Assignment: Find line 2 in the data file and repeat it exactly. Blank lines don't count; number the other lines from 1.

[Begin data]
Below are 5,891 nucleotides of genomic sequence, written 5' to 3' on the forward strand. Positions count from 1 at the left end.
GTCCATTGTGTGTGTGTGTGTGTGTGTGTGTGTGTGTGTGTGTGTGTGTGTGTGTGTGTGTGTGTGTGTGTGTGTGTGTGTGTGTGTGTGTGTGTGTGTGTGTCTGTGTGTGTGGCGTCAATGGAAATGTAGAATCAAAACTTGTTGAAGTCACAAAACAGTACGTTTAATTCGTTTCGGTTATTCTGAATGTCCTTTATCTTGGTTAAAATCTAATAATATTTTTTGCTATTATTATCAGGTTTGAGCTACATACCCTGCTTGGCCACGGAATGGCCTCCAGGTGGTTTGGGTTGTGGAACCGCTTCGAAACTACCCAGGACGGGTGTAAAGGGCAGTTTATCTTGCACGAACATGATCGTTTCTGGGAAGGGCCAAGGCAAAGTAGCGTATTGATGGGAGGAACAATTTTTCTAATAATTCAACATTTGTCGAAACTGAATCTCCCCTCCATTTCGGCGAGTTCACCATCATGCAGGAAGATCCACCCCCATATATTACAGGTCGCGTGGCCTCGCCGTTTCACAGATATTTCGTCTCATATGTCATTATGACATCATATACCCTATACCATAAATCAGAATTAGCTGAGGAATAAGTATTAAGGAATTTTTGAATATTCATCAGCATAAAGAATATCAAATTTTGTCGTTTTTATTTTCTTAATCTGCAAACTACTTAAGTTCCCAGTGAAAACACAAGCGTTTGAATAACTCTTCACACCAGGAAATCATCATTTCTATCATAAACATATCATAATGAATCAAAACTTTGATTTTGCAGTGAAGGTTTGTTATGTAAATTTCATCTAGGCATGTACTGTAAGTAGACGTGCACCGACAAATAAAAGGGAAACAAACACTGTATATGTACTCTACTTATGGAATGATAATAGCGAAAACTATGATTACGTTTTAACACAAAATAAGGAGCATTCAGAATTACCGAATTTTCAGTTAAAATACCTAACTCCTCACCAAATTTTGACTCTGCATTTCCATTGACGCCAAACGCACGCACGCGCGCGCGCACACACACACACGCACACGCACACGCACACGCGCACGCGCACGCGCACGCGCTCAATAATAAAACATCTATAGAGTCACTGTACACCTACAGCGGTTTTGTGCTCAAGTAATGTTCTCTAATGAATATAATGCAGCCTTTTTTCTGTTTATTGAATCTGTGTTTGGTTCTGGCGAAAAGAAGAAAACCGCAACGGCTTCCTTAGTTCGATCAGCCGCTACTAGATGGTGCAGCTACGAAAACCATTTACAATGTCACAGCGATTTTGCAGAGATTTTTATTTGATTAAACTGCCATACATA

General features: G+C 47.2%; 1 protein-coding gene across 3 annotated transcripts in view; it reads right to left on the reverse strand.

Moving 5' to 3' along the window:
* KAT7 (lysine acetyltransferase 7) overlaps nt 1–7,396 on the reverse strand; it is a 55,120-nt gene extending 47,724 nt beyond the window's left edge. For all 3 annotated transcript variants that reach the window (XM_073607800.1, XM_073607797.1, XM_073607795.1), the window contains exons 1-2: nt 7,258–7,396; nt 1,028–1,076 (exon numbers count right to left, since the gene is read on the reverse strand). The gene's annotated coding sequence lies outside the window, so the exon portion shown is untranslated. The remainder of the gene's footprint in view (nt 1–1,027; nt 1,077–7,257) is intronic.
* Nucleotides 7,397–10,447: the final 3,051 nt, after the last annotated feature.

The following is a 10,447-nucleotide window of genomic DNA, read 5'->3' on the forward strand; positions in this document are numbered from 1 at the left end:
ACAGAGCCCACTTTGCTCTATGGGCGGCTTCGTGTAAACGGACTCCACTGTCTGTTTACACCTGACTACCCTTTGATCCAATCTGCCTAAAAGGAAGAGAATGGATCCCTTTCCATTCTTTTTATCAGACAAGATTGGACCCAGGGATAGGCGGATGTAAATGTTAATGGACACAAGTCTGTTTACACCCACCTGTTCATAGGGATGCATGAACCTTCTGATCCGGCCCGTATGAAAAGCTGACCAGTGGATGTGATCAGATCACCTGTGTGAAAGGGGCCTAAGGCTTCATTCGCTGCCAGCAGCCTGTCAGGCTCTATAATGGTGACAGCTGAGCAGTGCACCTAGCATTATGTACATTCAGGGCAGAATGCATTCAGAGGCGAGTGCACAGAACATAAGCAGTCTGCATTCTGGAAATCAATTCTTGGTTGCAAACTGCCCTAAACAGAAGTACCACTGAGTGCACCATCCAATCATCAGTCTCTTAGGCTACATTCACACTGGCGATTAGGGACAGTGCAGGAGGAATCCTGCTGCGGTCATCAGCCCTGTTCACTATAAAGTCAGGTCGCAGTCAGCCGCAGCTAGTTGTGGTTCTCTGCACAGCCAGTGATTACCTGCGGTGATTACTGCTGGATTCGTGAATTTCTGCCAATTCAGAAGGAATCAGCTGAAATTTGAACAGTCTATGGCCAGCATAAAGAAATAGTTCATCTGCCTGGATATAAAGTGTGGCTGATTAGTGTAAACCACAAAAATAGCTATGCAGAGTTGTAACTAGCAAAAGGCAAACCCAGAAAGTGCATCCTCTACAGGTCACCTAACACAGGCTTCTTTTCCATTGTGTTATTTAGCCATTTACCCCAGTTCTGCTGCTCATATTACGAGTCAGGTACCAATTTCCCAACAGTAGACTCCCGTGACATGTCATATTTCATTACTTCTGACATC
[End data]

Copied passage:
GTCCATTGTGTGTGTGTGTGTGTGTGTGTGTGTGTGTGTGTGTGTGTGTGTGTGTGTGTGTGTGTGTGTGTGTGTGTGTGTGTGTGTGTGTGTGTGTGTGTGTCTGTGTGTGTGGCGTCAATGGAAATGTAGAATCAAAACTTGTTGAAGTCACAAAACAGTACGTTTAATTCGTTTCGGTTATTCTGAATGTCCTTTATCTTGGTTAAAATCTAATAATATTTTTTGCTATTATTATCAGGTTTGAGCTACATACCCTGCTTGGCCACGGAATGGCCTCCAGGTGGTTTGGGTTGTGGAACCGCTTCGAAACTACCCAGGACGGGTGTAAAGGGCAGTTTATCTTGCACGAACATGATCGTTTCTGGGAAGGGCCAAGGCAAAGTAGCGTATTGATGGGAGGAACAATTTTTCTAATAATTCAACATTTGTCGAAACTGAATCTCCCCTCCATTTCGGCGAGTTCACCATCATGCAGGAAGATCCACCCCCATATATTACAGGTCGCGTGGCCTCGCCGTTTCACAGATATTTCGTCTCATATGTCATTATGACATCATATACCCTATACCATAAATCAGAATTAGCTGAGGAATAAGTATTAAGGAATTTTTGAATATTCATCAGCATAAAGAATATCAAATTTTGTCGTTTTTATTTTCTTAATCTGCAAACTACTTAAGTTCCCAGTGAAAACACAAGCGTTTGAATAACTCTTCACACCAGGAAATCATCATTTCTATCATAAACATATCATAATGAATCAAAACTTTGATTTTGCAGTGAAGGTTTGTTATGTAAATTTCATCTAGGCATGTACTGTAAGTAGACGTGCACCGACAAATAAAAGGGAAACAAACACTGTATATGTACTCTACTTATGGAATGATAATAGCGAAAACTATGATTACGTTTTAACACAAAATAAGGAGCATTCAGAATTACCGAATTTTCAGTTAAAATACCTAACTCCTCACCAAATTTTGACTCTGCATTTCCATTGACGCCAAACGCACGCACGCGCGCGCGCACACACACACACGCACACGCACACGCACACGCGCACGCGCACGCGCACGCGCTCAATAATAAAACATCTATAGAGTCACTGTACACCTACAGCGGTTTTGTGCTCAAGTAATGTTCTCTAATGAATATAATGCAGCCTTTTTTCTGTTTATTGAATCTGTGTTTGGTTCTGGCGAAAAGAAGAAAACCGCAACGGCTTCCTTAGTTCGATCAGCCGCTACTAGATGGTGCAGCTACGAAAACCATTTACAATGTCACAGCGATTTTGCAGAGATTTTTATTTGATTAAACTGCCATACATA